This Tuesday, the Anaheim City Council will vote on expanding the Anaheim Community and Economic Recovery Plan, including the extension of eviction protections, more support for local businesses and increased funding for COVID-19 testing and Personal Protective Equipment (PPE).

The expansion would tap up to $4 million of the $33 million in CARES Act funding the city received from the federal government. Mayor Harry Sidhu, the driving force behind the expanded plan, wants to direct those federal dollars into the city to help sustain vulnerable Anaheim residents and businesses during the pandemic, while building a culture of patronizing local shops and restaurants.

The expanded Recovery Plan includes:

  • Extension of the eviction moratorium
  • Increase funding for the rental assistance program
  • Expand the small business grant program
  • Provide waivers, incentives and other measures to support local development projects
  • Increased funding through local non-profits to assist Anaheim residents in need
  • Establish a Buy/Shop/Dine/Hire/Purchase Local program to drive customers to local business and foster long-term resident loyalty Anaheim businesses.
  • Waive permits, fees and other regulatory obstacles to increased use of outdoor spaces for dining and business operations
  • Increased funding for COVID-19 testing and PPE

The agenda item would expand on the the program of resident and business assistance originally introduced by Mayor Harry Sidhu and approved by the council majority on March 26 as the coronavirus pandemic was gathering steam. The original Recovery Plan was supported by Sidhu, Mayor Pro Tem Lucille Kring and Councilmembers Steve Faessel, Trevor O’Neil and Jordan Brandman. Councilmembers Jose F. Moreno and Denise Barnes opposed it.

Since being approved in March, more than $2.8 million in grant funding has been awarded to local non-profits to provide meals and other necessities to disadvantaged residents. This aspect of the program is overseen by the Anaheim Community Foundation. $3 million was also made available to help qualifying Anaheim residents with rental repayment.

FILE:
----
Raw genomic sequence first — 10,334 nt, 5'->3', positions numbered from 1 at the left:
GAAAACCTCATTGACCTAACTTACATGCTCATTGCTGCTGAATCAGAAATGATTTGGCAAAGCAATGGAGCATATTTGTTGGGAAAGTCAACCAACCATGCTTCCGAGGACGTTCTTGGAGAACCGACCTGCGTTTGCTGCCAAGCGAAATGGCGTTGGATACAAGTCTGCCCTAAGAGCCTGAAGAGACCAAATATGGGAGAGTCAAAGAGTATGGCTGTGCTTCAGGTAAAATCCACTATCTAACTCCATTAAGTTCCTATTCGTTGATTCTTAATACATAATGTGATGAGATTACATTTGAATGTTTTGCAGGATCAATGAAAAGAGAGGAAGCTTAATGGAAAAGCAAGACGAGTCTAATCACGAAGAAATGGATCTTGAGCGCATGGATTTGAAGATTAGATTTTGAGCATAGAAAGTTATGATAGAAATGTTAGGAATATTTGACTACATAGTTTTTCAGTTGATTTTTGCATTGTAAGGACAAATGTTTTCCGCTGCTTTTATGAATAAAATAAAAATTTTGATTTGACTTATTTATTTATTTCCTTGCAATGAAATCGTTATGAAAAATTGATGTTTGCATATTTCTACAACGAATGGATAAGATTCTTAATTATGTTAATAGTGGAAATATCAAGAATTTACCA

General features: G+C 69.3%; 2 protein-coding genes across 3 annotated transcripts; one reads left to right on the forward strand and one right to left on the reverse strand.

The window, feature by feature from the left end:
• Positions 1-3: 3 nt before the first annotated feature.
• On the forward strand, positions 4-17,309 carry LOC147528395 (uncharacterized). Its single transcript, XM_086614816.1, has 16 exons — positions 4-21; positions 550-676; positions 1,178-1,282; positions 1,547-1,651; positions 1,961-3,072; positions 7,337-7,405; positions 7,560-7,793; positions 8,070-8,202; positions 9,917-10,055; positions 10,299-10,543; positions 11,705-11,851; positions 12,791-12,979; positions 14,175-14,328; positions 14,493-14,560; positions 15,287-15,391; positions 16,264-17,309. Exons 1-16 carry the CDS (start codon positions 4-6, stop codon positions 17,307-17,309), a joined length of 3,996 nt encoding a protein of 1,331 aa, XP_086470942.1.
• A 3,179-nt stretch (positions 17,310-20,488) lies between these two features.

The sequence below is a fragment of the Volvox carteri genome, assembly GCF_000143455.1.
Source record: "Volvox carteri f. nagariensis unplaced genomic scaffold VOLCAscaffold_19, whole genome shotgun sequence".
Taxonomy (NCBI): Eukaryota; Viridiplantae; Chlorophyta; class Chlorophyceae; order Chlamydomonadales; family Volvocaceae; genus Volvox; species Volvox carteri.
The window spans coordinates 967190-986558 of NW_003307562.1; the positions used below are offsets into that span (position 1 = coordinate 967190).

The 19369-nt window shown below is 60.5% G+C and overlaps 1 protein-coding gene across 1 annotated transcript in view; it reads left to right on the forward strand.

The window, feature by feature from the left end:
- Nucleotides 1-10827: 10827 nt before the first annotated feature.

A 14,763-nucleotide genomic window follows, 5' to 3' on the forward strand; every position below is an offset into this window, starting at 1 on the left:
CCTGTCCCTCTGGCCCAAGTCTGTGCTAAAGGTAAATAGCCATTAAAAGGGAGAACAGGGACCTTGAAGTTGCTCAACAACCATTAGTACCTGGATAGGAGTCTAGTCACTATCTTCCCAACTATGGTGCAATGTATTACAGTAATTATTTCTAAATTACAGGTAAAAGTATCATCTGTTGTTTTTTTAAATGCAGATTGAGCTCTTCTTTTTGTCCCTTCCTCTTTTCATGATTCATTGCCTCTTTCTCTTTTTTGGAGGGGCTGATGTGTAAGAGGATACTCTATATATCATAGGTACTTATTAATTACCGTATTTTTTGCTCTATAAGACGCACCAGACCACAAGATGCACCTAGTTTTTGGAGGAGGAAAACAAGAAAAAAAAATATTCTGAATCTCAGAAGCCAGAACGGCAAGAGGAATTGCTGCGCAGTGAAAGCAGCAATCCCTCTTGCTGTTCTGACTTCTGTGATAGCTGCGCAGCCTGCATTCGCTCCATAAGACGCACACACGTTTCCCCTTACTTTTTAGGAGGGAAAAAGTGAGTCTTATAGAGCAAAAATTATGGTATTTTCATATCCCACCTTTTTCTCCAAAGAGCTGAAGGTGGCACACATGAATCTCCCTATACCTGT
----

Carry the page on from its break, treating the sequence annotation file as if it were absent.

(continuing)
More Help For Businesses hit By COVID Restrictions
Already struggling Anaheim businesses are now coping with a second round of state-imposed operational restrictions, including a renewed ban on indoor dining. This has been an especially harsh blow to restaurants that did not already have outdoor dining facilities.

To offset those restrictions, Mayor Sidhu has added additional measure to assist Anaheim business: a plan to increase outdoor dining and business activities.  A number of cities have pursued similar strategies. The City of Orange, for example, has created “The Paseo” by closing the north and south blocks of Glassell off the Orange Circle to auto traffic, and restaurants have constructed outside, covered bistro seating:

Similarly, the expanded Recovery Act establishes a “plan for increased outdoor dining and business activities.” Places like the Center Street Promenade would make logical candidates for being turned into outdoor dining venues.

Plan Inaugurates Buy/Shop/Dine/Hire/Purchase Program
The expansion of outdoor dining and business activity is coupled with a Buy/Shop/Dine/Hire/Purchase program to encourage residents to patronize local businesses and provide those businesses with a mechanism to market themselves to residents. The program would be overseen by the Anaheim Chamber of Commerce.

According to multiple studies, Buy/Shop/Dine/Hire/Purchase Local programs can have a multiplier effect and benefit the wider community by:

  • Keeping a greater share of every dollar in the local economy
  • Increasing local hiring, as well as employee retention during downturns
  • Boosting locally-owned supply chains and investment in employees.

According to a study of the British Columbia economy, independent retailers generate $450,000 in local economic activity for every $1,000,000 in sales; the number was $650,000 for local restaurants. A similar study of Salt Lake City determined local retailers return 52 % of their revenue to the local economy, and local restaurants recirculate an average of 79 percent.

Studies have linked locally-owned businesses – especially independents – to higher income growth, lower levels of poverty and greater social capital.